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Choices in data management and analysis
Updated: 14 hours 24 min ago

Some checklists for making technical choices

Mon, 2016-02-15 10:27

Whenever somebody asks for my help on application technology strategy, I start by trying to ascertain three things. The absolute first is actually a prerequisite to almost any kind of useful conversation, which is to ascertain in general terms what the hell it is that we are talking about. :)

My second goal is to ascertain technology constraints. Three common types are:

  • Compatible with legacy systems and/or enterprise standards.
  • Cheap, free and/or open source.
  • Proven, vetted by sufficiently many references, and/or generally having an “enterprise-y” reputation.

That’s often a short and straightforward discussion, except in those awkward situations when all three of my bullet points above are applicable at once.

The third item is usually more interesting. I try to figure out what is to be accomplished. That’s usually not a simple matter, because the initial list of goals and requirements is almost never accurate. It’s actually more common that I have to tell somebody to be more ambitious than that I need to rein them in.

Commonly overlooked needs include:

  • If you want to sell something and have happy users, you need a good UI.
  • You will also soon need tools and a UI for administration.
  • Customers demand low-latency/fresh data. Your explanation of why they don’t really need it doesn’t contradict the fact that they want it.
  • Providing data access and saying “You can hook up any BI tool you want and build charts” is not generally regarded as offering a good UI.
  • When “adding analytics” to something previously focused on short-request processing, it is common to underestimate the variety of things users will soon want to do. (One common reason for this under-estimate is that after years of being told it can’t be done, they’ve learned not to ask.)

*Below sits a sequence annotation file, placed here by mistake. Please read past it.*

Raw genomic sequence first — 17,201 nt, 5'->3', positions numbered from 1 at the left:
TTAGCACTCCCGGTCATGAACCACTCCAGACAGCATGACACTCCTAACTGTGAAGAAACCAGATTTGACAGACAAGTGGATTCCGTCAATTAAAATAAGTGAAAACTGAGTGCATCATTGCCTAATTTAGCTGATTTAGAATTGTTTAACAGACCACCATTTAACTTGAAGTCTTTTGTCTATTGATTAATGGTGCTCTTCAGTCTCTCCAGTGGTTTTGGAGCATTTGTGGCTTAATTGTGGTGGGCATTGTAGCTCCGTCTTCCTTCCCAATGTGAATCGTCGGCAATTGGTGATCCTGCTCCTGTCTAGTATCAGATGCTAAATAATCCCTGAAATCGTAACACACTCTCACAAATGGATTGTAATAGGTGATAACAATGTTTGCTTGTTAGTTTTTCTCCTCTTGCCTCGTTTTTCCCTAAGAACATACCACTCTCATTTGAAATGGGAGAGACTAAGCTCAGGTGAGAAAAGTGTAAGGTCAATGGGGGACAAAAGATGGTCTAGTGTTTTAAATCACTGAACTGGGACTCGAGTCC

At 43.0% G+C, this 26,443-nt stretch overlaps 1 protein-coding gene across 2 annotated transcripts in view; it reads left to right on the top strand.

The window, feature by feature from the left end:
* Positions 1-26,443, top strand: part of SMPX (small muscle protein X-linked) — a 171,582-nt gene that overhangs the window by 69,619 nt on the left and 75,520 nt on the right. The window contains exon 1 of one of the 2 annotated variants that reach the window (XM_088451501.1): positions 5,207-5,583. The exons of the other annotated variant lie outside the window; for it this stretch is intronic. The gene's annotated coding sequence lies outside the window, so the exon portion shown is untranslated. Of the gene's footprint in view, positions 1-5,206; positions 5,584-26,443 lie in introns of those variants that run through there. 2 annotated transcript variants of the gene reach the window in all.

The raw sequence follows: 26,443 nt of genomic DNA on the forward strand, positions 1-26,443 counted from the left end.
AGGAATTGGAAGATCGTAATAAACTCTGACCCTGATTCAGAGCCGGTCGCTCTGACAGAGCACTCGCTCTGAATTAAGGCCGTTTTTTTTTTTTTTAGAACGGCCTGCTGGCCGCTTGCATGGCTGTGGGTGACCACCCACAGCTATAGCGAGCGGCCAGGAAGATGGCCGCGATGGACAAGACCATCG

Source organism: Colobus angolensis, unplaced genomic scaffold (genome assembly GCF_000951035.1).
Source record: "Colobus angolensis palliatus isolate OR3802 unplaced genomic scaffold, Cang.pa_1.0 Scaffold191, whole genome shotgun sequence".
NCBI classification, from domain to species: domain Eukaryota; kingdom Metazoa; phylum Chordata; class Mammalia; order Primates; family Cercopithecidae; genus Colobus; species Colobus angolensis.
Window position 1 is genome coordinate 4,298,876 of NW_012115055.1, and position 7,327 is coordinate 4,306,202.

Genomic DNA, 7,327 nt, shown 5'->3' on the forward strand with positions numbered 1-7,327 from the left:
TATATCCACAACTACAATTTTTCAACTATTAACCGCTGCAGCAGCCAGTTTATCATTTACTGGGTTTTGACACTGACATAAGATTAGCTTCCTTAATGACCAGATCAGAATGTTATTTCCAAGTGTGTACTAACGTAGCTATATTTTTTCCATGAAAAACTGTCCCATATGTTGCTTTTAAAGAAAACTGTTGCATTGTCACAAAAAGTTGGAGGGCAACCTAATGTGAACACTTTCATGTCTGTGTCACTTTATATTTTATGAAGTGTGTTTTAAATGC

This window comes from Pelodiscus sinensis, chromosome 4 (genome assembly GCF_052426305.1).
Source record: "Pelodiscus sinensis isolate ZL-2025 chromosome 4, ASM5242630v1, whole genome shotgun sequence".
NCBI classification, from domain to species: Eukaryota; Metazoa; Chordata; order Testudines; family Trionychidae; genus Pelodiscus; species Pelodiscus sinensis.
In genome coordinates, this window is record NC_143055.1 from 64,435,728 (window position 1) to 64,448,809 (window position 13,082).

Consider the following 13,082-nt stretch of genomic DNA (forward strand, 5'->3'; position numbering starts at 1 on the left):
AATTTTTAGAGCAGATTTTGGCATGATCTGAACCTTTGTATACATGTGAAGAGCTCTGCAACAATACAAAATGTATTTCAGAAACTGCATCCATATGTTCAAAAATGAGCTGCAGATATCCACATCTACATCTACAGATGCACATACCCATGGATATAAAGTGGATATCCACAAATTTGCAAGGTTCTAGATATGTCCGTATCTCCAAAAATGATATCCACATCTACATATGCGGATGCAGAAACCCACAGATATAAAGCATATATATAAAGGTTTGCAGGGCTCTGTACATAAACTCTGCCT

And if you take one thing away from this post, then take this:

  • If you “know” exactly which features are or aren’t helpful to users, …
  • .. and if you supply only what you “know” they should use, …
  • … then you will discover that what you “knew” wasn’t really accurate.

I guarantee it.

So far what I’ve said can be summarized as “Figure out what you’re trying to do, and what constraints there are on your choices for doing it.” The natural next step is to list the better-thought-of choices that meet your constraints, and — voila! — you have a short list. That’s basically correct, but there’s one significant complication.

Speaking of complications, what I’m portraying as a kind of linear/waterfall decision process of course usually involves lots of iteration, meandering around and general wheel-spinning. Real life is messy.

Simply put, there are many different kinds of application project. Other folks’ experience may not be as applicable to your case as you hope, because your case is different. So the rest of this post contains a checklist of distinctions among various different kinds of application project.

For starters, there are at least two major kind(s) of software development.

  • Many projects fit the traditional development model, elements of which are:
    • You — and this is very much a plural “you” — code something up more or less from scratch, using whatever language(s) and/or framework(s) you think make sense.
    • You break the main project into pieces in obvious ways (e.g. server back end vs. mobile front), and then into further pieces for manageability.
    • There may also be database designs, test harnesses, connectors to other apps and so on.
  • But there are many other projects in which smaller bits of configuration and/or scripting are the essence of what you do.